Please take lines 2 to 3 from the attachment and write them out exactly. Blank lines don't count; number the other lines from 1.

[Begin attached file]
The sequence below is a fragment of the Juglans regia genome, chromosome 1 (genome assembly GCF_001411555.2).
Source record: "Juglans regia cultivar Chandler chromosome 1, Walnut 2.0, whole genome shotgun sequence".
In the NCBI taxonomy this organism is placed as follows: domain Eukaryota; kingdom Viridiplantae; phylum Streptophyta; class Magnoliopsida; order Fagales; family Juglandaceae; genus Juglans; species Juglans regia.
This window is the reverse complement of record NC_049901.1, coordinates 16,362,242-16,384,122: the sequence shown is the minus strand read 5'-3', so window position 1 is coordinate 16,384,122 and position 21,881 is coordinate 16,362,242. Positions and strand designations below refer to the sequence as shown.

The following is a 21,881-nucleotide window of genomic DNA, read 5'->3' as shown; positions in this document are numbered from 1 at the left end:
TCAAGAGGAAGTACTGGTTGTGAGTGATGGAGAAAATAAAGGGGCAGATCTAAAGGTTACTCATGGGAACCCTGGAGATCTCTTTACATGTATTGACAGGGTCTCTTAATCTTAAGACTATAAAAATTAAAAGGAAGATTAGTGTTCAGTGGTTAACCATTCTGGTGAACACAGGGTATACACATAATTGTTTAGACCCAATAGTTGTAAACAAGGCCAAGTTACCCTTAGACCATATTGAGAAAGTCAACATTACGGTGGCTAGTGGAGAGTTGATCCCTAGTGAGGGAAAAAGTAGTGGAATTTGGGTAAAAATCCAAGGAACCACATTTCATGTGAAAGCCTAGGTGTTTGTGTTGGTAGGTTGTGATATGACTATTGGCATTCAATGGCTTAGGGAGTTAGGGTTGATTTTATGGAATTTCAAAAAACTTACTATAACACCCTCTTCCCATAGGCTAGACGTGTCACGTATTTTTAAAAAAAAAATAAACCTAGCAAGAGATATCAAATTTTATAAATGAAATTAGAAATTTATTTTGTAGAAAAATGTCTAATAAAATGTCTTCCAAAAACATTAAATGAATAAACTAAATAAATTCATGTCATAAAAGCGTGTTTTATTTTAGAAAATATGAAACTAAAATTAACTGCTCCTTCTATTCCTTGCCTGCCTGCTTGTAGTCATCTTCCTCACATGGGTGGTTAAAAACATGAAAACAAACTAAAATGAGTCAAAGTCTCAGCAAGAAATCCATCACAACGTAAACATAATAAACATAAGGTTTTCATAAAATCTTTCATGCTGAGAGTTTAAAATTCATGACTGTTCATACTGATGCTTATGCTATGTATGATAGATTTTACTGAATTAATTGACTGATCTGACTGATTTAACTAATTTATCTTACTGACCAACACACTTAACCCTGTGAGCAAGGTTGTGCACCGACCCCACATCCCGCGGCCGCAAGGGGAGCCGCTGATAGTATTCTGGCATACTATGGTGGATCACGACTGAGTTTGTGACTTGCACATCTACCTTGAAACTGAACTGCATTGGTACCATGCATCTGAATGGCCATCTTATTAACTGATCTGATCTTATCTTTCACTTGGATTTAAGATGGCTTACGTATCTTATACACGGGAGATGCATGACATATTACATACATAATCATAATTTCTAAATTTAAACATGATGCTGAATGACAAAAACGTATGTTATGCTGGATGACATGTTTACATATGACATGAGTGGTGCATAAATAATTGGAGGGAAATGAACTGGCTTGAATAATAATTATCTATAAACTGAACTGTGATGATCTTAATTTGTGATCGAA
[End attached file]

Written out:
Source record: "Juglans regia cultivar Chandler chromosome 1, Walnut 2.0, whole genome shotgun sequence".
In the NCBI taxonomy this organism is placed as follows: domain Eukaryota; kingdom Viridiplantae; phylum Streptophyta; class Magnoliopsida; order Fagales; family Juglandaceae; genus Juglans; species Juglans regia.